Quantitative estimates of the gene complement of the last common ancestor of all extant organisms, that is, the cenancestor, may be hindered by ancient horizontal gene transfer events and polyphyletic gene losses, as well as by biases in genome databases and methodological artifacts. Nevertheless, most reports agree that the last common ancestor resembled extant prokaryotes. A significant number of the highly conserved genes are sequences involved in the synthesis, degradation, and binding of RNA, including transcription and translation. Although the gene complement of the cenancestor includes sequences that may have originated in different epochs, the extraordinary conservation of RNA-related sequences supports the hypothesis that the last common ancestor was an evolutionary outcome of the so-called RNA/protein world. The available evidence suggests that the cenancestor was not a hyperthermophile, but it is currently not possible to assess its ecological niche or its mode of energy acquisition and carbon sources.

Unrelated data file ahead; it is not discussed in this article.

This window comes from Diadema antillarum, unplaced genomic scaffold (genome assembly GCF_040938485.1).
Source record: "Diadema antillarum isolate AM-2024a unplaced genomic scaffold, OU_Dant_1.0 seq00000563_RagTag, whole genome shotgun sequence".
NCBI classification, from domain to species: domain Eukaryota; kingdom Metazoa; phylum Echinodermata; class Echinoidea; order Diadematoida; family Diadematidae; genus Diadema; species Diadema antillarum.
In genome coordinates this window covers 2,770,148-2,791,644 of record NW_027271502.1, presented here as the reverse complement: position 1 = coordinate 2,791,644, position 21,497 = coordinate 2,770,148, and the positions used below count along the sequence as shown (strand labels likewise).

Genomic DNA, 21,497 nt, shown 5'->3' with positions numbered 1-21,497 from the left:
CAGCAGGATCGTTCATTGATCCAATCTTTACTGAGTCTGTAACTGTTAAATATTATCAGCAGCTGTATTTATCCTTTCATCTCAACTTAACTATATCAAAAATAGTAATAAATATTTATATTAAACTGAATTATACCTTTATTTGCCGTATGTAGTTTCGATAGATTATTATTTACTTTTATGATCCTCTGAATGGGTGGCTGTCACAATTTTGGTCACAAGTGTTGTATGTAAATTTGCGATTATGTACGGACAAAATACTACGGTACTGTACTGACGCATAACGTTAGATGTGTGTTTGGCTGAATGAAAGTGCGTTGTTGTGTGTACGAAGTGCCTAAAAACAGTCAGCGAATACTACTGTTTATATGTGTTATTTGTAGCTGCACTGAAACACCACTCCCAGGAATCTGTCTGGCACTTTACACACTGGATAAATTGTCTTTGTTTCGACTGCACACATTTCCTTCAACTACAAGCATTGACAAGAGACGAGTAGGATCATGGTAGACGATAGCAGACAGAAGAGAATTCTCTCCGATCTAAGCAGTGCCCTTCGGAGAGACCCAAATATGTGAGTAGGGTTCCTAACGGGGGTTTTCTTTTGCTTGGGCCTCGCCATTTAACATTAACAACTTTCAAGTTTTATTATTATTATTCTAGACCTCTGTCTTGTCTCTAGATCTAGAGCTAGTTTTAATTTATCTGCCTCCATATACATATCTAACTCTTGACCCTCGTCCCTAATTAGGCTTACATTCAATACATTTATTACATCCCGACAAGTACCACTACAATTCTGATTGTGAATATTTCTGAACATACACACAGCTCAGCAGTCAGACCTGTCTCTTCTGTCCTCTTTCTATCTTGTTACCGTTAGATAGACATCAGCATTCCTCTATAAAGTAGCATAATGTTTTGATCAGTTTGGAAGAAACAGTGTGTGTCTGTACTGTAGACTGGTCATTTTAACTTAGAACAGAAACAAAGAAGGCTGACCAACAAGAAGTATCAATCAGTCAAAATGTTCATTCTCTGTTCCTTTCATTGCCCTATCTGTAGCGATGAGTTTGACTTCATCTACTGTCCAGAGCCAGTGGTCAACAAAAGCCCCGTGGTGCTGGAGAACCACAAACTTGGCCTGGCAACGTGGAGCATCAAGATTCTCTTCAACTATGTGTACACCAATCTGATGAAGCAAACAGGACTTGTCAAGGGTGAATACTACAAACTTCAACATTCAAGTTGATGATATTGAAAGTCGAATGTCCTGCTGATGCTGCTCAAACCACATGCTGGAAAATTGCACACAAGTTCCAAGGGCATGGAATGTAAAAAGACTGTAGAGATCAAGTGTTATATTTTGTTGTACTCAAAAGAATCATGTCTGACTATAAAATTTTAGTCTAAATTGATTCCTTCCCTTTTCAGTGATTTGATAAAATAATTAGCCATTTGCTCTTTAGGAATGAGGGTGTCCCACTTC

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  • Article Type: Review Article
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